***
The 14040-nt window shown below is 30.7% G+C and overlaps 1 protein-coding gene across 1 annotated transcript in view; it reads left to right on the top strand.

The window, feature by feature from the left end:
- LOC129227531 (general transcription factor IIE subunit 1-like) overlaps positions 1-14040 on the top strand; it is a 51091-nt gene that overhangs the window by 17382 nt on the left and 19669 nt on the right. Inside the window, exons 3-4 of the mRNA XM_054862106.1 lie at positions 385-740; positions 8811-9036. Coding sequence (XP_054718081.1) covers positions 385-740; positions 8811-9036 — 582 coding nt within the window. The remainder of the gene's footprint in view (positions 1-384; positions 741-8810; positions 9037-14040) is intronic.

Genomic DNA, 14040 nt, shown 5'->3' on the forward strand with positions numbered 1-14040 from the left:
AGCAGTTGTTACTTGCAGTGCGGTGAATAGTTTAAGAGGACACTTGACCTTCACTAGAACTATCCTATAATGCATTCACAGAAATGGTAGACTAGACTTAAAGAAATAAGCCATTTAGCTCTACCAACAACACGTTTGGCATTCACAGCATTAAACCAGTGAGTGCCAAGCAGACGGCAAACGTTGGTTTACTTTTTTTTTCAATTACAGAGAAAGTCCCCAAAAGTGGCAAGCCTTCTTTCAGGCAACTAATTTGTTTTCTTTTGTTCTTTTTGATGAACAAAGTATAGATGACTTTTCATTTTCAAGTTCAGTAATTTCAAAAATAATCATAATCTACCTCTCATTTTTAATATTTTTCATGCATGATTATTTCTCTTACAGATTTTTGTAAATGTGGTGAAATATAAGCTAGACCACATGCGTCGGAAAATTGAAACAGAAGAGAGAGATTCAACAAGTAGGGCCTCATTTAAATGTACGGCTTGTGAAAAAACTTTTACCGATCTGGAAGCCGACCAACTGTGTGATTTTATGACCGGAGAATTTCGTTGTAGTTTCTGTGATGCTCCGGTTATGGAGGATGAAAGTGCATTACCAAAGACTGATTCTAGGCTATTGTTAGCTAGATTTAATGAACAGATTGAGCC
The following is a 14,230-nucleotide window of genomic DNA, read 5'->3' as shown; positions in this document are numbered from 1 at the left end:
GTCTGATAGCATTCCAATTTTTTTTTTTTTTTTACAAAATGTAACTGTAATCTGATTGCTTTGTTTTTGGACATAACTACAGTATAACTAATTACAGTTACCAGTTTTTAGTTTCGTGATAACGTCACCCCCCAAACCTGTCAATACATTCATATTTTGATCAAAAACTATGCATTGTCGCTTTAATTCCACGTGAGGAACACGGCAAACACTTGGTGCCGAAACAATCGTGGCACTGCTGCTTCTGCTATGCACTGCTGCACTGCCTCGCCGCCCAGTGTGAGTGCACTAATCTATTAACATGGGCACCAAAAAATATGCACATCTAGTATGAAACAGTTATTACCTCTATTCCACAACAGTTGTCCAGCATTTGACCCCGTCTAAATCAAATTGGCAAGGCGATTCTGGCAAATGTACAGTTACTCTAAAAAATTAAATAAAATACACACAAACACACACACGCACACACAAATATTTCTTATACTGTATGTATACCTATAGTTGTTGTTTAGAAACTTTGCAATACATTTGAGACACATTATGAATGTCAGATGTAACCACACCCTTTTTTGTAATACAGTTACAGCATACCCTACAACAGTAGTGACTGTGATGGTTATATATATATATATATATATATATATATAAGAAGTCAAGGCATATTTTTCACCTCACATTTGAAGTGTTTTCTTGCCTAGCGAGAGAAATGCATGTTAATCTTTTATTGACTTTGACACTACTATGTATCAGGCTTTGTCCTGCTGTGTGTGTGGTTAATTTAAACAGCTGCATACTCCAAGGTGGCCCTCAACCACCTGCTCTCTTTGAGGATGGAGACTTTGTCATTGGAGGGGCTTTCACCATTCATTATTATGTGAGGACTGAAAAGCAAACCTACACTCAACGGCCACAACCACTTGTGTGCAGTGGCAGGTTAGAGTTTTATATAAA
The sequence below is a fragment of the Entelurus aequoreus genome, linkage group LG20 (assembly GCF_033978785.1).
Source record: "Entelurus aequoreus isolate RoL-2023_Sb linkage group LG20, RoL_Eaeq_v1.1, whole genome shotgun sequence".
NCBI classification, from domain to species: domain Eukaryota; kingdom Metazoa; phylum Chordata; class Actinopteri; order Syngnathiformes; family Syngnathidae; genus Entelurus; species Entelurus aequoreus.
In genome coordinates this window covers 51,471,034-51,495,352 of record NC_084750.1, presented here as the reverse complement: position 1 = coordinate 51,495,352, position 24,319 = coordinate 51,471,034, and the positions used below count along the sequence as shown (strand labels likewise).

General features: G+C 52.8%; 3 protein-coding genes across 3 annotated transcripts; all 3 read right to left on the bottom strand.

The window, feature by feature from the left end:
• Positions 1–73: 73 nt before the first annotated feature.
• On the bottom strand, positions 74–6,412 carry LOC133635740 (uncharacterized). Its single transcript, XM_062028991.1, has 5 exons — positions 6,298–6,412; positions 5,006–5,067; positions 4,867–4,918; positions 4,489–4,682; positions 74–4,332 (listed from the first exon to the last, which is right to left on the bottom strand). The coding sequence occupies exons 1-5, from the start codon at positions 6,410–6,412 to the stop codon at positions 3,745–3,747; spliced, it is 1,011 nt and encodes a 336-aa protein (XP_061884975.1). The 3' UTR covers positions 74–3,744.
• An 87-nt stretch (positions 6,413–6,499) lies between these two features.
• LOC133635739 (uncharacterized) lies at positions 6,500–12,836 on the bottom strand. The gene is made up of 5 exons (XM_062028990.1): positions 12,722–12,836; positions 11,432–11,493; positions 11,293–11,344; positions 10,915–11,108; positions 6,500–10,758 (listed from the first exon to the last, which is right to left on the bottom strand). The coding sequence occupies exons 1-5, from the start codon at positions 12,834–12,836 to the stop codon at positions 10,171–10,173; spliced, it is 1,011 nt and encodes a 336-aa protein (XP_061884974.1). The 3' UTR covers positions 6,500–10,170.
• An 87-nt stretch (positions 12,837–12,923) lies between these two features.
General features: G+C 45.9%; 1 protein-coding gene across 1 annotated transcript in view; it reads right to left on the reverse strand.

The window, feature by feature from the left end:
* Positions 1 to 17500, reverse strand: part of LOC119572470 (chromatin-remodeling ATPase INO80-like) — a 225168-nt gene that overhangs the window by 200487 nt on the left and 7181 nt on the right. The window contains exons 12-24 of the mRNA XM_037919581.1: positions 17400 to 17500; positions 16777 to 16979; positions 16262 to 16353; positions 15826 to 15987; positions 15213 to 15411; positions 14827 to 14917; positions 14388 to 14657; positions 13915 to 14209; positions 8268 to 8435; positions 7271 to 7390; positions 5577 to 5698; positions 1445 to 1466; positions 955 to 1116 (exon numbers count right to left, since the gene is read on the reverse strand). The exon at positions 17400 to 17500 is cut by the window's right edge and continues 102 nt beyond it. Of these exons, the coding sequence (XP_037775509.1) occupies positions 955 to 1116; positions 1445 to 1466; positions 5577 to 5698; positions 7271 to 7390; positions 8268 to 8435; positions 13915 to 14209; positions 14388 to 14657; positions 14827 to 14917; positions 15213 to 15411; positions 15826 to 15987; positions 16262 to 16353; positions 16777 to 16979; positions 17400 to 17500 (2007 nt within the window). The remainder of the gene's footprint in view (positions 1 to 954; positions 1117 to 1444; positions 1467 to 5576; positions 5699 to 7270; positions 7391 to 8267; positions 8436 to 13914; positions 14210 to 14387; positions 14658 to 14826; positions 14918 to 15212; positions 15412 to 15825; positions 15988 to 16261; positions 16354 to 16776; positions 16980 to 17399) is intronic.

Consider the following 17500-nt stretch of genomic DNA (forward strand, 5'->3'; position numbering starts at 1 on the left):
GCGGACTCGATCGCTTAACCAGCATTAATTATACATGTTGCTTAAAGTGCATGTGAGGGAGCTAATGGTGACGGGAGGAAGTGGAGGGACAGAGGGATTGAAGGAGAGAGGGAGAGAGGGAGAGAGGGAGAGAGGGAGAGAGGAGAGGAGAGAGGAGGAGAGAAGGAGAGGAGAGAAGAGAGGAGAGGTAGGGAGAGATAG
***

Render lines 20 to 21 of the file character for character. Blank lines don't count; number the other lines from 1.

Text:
The window, feature by feature from the left end:
* Positions 1 to 17500, reverse strand: part of LOC119572470 (chromatin-remodeling ATPase INO80-like) — a 225168-nt gene that overhangs the window by 200487 nt on the left and 7181 nt on the right. The window contains exons 12-24 of the mRNA XM_037919581.1: positions 17400 to 17500; positions 16777 to 16979; positions 16262 to 16353; positions 15826 to 15987; positions 15213 to 15411; positions 14827 to 14917; positions 14388 to 14657; positions 13915 to 14209; positions 8268 to 8435; positions 7271 to 7390; positions 5577 to 5698; positions 1445 to 1466; positions 955 to 1116 (exon numbers count right to left, since the gene is read on the reverse strand). The exon at positions 17400 to 17500 is cut by the window's right edge and continues 102 nt beyond it. Of these exons, the coding sequence (XP_037775509.1) occupies positions 955 to 1116; positions 1445 to 1466; positions 5577 to 5698; positions 7271 to 7390; positions 8268 to 8435; positions 13915 to 14209; positions 14388 to 14657; positions 14827 to 14917; positions 15213 to 15411; positions 15826 to 15987; positions 16262 to 16353; positions 16777 to 16979; positions 17400 to 17500 (2007 nt within the window). The remainder of the gene's footprint in view (positions 1 to 954; positions 1117 to 1444; positions 1467 to 5576; positions 5699 to 7270; positions 7391 to 8267; positions 8436 to 13914; positions 14210 to 14387; positions 14658 to 14826; positions 14918 to 15212; positions 15412 to 15825; positions 15988 to 16261; positions 16354 to 16776; positions 16980 to 17399) is intronic.